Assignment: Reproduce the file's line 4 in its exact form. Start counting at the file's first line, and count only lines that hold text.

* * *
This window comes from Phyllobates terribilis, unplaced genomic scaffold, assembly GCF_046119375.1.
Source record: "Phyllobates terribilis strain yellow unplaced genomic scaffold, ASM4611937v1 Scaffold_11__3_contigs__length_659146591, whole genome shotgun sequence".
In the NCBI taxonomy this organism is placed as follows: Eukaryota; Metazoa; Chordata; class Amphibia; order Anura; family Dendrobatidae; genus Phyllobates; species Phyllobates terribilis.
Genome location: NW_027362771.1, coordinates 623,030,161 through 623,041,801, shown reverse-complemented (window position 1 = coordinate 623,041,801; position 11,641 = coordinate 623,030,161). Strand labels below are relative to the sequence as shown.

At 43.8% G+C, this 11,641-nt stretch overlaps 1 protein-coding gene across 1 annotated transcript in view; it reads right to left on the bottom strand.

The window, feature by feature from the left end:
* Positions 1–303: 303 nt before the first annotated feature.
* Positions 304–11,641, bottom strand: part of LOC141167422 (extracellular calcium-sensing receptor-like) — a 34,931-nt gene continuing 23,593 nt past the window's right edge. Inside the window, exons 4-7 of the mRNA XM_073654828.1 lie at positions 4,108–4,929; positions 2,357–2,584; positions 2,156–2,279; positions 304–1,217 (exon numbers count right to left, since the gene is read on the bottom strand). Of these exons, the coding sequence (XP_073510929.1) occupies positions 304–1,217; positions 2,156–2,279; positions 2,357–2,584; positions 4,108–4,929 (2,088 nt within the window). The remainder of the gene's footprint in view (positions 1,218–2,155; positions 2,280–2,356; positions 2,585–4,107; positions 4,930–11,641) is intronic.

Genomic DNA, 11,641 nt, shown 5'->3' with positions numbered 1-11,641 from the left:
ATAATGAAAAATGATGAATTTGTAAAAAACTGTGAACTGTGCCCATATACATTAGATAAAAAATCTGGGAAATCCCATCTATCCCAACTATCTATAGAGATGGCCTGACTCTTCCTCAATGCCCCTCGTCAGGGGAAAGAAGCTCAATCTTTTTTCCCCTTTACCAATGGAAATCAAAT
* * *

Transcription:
Genome location: NW_027362771.1, coordinates 623,030,161 through 623,041,801, shown reverse-complemented (window position 1 = coordinate 623,041,801; position 11,641 = coordinate 623,030,161). Strand labels below are relative to the sequence as shown.